Workshop on Managing Technical Debt at ESEIW 2013

Fifth International Workshop on Managing Technical Debt
Co-located with Empirical Software Engineering International Week (ESEIW 2013)
Baltimore, Maryland
October 9, 2013

The technical debt metaphor is gaining significant traction in the development community as a way to understand and communicate the issues surrounding the delivery of increasingly complex software-reliant systems that demands better ways to manage the long-term effects of short-term expedients. However,

“…there is a plethora of attention-grabbing pronouncements in cyberspace that have not been evaluated before they were published, often reflecting the authors’ guesses and experience on the subject of Technical Debt.” – Spinola et al. 2013

Increasing industry interest and emergence of organization specific practices can be seen as an early indication that industry needs a clearly defined practice to deal with issues such as evolution, strategic resource management and bridging the stakeholder communication gap. As we slowly converge on a crisper definition of technical debt and the boundaries of its use, our goal for this workshop is to bring together leading empiricists and practitioners to explore practical problems and opportunities for research that can provide evidence for or against the emerging definition and the efficacy of emerging practice.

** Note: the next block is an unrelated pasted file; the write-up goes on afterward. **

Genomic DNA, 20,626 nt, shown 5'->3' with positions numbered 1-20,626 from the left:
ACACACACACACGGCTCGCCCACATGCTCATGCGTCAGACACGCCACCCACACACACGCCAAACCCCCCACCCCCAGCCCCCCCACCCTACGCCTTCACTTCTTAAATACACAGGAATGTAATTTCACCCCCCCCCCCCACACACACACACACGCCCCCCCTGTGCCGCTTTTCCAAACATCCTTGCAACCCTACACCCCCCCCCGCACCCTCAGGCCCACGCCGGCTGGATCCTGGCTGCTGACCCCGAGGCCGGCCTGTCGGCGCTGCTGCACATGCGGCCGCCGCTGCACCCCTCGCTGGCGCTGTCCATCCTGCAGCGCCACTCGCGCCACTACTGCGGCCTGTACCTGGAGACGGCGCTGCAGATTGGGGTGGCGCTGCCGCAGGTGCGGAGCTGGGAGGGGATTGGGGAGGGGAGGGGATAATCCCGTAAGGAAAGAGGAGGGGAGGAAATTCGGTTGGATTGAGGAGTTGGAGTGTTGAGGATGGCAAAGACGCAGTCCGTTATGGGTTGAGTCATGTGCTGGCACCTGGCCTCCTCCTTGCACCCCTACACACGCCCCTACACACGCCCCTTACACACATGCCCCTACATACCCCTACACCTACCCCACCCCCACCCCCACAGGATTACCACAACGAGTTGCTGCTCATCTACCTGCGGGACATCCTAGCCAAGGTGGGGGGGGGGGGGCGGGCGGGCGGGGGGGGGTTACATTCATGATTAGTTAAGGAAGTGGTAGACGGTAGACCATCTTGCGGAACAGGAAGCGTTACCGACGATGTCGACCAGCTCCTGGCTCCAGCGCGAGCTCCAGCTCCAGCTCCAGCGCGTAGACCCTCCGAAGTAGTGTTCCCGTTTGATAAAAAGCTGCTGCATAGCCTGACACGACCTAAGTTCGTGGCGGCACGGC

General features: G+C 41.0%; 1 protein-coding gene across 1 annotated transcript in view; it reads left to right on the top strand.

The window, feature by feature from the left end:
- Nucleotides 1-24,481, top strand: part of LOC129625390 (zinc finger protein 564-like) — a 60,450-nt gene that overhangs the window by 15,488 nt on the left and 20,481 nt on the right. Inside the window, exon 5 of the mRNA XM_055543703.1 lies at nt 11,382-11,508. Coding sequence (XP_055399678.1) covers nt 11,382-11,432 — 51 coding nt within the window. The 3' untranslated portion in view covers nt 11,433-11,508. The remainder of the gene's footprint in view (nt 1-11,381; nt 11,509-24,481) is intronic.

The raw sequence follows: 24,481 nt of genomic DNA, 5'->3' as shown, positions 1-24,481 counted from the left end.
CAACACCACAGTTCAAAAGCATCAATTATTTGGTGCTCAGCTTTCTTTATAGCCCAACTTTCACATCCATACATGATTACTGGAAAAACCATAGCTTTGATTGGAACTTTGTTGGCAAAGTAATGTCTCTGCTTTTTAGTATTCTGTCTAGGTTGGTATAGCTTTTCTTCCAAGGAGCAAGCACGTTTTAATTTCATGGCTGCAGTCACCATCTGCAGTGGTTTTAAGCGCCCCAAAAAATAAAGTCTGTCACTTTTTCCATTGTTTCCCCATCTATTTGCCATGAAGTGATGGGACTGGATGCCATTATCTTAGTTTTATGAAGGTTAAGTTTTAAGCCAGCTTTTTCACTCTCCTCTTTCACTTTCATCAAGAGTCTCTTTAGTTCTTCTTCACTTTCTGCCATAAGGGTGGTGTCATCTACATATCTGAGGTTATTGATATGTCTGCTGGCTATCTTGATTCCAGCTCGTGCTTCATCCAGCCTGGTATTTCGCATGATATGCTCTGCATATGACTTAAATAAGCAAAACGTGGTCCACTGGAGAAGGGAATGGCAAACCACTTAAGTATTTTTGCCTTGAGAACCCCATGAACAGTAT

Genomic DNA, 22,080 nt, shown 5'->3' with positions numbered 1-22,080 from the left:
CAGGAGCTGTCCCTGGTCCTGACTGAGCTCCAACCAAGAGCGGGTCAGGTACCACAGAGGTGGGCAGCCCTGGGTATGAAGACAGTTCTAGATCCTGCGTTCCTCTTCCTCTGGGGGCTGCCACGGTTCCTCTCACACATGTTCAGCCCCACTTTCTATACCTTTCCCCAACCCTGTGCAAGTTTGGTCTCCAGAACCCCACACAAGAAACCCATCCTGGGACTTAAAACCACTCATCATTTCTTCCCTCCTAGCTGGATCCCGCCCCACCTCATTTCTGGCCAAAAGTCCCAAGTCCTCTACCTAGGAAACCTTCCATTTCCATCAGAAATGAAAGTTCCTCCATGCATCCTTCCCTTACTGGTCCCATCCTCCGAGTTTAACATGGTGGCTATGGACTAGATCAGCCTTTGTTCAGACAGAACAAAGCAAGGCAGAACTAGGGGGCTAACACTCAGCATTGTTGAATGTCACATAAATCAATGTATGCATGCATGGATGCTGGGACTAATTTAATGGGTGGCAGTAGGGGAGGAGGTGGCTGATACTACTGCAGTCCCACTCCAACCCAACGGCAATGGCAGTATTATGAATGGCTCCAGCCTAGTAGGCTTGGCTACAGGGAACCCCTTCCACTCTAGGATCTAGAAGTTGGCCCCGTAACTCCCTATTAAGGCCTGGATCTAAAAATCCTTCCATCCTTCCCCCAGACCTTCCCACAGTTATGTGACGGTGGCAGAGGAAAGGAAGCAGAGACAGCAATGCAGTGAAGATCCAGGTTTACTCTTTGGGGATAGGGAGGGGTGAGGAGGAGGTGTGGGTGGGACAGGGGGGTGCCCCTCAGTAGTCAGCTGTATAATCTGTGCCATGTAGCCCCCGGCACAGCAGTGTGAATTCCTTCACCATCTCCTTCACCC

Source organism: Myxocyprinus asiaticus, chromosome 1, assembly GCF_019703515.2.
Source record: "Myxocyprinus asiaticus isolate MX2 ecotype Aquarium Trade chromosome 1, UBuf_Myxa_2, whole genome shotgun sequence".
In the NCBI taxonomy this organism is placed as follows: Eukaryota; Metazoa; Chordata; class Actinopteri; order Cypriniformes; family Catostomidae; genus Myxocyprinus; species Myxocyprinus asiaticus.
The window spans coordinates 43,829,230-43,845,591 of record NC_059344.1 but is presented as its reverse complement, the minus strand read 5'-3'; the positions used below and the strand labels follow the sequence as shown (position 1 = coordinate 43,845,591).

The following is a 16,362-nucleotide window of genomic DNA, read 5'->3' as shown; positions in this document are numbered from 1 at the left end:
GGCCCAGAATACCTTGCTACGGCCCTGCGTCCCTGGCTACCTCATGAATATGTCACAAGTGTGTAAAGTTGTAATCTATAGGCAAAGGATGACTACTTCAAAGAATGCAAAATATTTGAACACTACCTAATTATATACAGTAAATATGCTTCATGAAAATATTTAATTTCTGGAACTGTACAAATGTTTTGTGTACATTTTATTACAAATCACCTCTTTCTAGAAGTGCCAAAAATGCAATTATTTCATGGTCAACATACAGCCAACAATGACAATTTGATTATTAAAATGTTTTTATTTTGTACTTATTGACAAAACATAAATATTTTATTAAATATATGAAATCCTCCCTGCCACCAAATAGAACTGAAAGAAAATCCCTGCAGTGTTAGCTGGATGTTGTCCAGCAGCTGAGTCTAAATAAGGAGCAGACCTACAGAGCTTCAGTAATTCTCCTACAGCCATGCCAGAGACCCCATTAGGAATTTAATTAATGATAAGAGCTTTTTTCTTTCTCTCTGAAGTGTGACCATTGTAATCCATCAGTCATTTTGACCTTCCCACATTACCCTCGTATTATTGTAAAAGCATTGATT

The Workshop on Managing Technical Debt is your chance to join your peers and industry and academic veterans to explore the diverse issues that are related to technical debt and the software development lifecycle. Panelists and speakers include:
• Murray Cantor, Distinguished Engineer, IBM Rational Software;
• Robert Eisenberg, Software Engineer Senior Staff, Lockheed Martin Corporation;
• Guenther Ruhe, Industrial Research Chair in Software Engineering, University of Calgary;
• Carolyn Seaman, Associate Professor of Information Systems, University of Maryland Baltimore County (UMBC)

We invite members of the software engineering community to join us to meet and network with other leaders in the emerging discipline, participate in sessions on how to focus research on critical industry problems, join in the discussion with leaders during the panel on challenges in measuring technical debt: research and industry perspectives, and develop new ideas to bring back to your organization.

The details of the program and other logistics are at our workshop site.

– Robert Nord, SEI


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